Fascinating, I thought, instinctually reaching for a notebook to jot all this down.
I learned that normal muscle fibers follow the direction of the muscle, whereas fibers used to repair trauma are deposited in different directions across the tissue; as a result, that part of the muscle does not function the same as healthy tissue. I learned that the process of breaking down adhesions amounts to loosening and flushing out those excess fibers, which can take a long time. And I learned that a good therapist can positively identify these tough patches in the tissue simply by how the muscle feels, and then start to break them down through deliberate manipulation.
As for the adhesions in my shoulder? They could have been caused by anything, and so my therapist suggested some exercises to try at home and at the office to keep the everything loose. I thanked her, knowing I would never marshall the discipline to actually do those things, then continued a line of questioning so persistent it could have been written by a six-year-old.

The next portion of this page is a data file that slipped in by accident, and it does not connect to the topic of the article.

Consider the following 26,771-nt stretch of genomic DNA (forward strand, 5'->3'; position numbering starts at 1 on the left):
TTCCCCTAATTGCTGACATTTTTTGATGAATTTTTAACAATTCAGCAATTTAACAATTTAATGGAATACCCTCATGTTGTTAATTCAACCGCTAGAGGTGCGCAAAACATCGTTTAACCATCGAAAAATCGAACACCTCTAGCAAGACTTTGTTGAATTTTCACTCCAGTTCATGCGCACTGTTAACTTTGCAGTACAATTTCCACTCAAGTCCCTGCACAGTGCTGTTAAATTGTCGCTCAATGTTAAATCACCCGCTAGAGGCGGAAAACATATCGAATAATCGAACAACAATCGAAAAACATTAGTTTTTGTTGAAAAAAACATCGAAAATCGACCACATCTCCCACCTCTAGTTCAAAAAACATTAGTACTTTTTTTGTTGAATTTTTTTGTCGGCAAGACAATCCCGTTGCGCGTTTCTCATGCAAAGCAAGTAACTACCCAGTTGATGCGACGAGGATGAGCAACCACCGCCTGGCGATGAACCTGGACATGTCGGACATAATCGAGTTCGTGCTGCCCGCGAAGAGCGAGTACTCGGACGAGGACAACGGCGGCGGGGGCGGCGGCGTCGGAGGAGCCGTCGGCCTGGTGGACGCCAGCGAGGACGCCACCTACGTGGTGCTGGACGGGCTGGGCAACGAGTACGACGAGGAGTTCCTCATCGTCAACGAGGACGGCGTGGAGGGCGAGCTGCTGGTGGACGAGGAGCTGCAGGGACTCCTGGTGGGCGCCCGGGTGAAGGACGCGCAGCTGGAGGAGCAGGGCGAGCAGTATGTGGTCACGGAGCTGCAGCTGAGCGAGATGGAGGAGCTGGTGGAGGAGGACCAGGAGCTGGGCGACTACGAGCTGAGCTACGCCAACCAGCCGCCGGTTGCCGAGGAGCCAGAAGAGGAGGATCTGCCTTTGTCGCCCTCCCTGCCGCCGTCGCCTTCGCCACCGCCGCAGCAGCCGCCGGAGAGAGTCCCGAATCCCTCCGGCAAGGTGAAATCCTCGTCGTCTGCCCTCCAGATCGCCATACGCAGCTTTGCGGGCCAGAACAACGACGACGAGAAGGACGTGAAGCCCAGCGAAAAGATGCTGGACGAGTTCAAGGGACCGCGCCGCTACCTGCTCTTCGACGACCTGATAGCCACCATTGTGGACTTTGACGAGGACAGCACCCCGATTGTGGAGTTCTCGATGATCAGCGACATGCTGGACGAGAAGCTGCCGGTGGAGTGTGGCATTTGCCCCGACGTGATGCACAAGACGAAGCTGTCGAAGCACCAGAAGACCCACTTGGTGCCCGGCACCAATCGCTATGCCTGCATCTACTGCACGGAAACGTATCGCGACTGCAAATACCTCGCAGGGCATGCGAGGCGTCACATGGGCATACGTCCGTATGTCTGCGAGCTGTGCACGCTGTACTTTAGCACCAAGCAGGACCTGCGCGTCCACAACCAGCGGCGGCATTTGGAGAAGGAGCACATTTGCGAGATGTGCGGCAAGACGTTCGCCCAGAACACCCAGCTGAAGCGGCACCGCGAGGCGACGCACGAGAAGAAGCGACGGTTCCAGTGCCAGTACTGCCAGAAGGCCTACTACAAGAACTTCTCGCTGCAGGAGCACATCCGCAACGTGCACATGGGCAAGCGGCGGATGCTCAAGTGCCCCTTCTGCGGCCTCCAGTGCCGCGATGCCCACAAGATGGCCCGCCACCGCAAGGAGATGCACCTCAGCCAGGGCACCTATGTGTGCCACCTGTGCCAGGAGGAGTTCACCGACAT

“What part of your hand are you using to work it out?” It was her fingertips, not her thumbs.
“Why does it seem to hurt as you get closer to the bone?” She answered, explaining the difference between muscle and connective tissue while I chattered away.
“How many bones are in a human foot?”
“What’s the difference between muscle and fascia?”
“What is a ligament? I mean, like, really?”
And on it went, for close to half an hour, my therapist answering all of my questions in soothing tones, without even pausing to think: Twenty-six; Fascia envelops your muscles; It holds your bones together.
It may not have been the scintillating dialog of an epic novel, but as conversations go, I couldn’t have asked for better.